Top

Festival Review of Lislea Drama Festival

March 15, 2011

Kilrush Drama Group, all the way from Co. Wexford gave patrons a “wonderful” portrayal of ‘The Playboy of the Western World’ by J.M. Synge last Saturday. This is a story about a strange man who stumbles upon a shebeen and tells a tale of a dark deed.

When the community realise that it was only a petty squabble in a potato field they turn against him. It is a tale of romance and savagery. The adjudicator Kathleen Barrington congratulated the group on the “beautiful set which was immensely practical” and loved the detailed structure, backdrop, lighting and costumes. She also applauded the group on a number of lovely performances namely Alan O’Neill who played Shawn Keogh; Michael Dunbar who gave a “towering performance” of Old Mahon; Ellie Condren who gave a “feisty, fiery yet vulnerable” portrayal of Pegeen and Mark Doran who played Christy Mahon.

It was the turn of Pomeroy Players, Co. Tyrone on Sunday last with their performance of ‘A View from the Bridge’ by Arthur Millar. Pomeroy have performed in Lislea 16 times in the last thirty years and this year they did not disappoint with their story of the disintegration of Eddie Carbone because of his love for his niece that he couldn’t acknowledge to himself. The adjudicator felt that the producer John Goodfellow did a great job in direction as the play needed powerful direction. She also applauded the stage crew for their slick scene changes. The music set the scene for the cast. She congratulated the main actors for their “sympathetic portrayal” of this Arthur Millar Classic.

On Wednesday 9th March, Lislea Dramatic Players performed to a packed theatre, the Budd Schulberd play “On the Waterfront”. Kathleen Barrington described the performance as a “powerful piece of theatre…which is enormously difficult to play”. This is a dark tale of greed, corruption, love and murder on the brutal waterfront of New York City.   She applauded the “marvellous set” which was “superbly constructed” and also praised the director Kerry Rooney for his direction of the actors on the stage and in particular the “magnificent fight scene”. She also thanked him for his “very believable” performance as Terry Molly. Liam Hannaway played Johnny Friendly and gave “a superb performance” and had an “aura of menace” surrounding him which the adjudicator felt dominated the play. As there was such a large cast the adjudicator felt that the standard of acting was very good but particular note was given to Aidan McParland who played Charley the Gent, Big Mac played by Gerry McBrien, Edie Doyle played by Catherine Mallon, Fr. Barry played by Aengus Hannaway, Pop Doyle played by Joe Murphy, Runty Nolan by Walter Bradley and Mutt played by Pius Tierney.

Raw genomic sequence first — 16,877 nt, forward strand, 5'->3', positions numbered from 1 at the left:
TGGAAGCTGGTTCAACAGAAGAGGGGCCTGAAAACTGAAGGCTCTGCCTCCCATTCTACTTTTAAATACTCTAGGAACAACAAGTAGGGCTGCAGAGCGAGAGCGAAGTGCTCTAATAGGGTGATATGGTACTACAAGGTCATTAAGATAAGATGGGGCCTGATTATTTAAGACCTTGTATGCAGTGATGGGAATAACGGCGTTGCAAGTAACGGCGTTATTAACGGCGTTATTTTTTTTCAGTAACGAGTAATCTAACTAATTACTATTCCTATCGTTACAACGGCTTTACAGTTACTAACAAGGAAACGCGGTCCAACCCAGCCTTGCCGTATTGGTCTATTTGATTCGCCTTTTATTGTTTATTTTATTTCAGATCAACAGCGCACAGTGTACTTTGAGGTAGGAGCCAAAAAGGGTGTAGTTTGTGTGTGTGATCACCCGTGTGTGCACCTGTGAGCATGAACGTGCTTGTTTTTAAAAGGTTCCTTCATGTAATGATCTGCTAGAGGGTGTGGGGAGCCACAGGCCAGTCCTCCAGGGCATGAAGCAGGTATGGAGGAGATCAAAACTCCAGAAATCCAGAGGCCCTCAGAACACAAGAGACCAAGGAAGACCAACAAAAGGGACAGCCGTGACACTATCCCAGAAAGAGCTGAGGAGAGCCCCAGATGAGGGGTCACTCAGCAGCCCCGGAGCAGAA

Bottom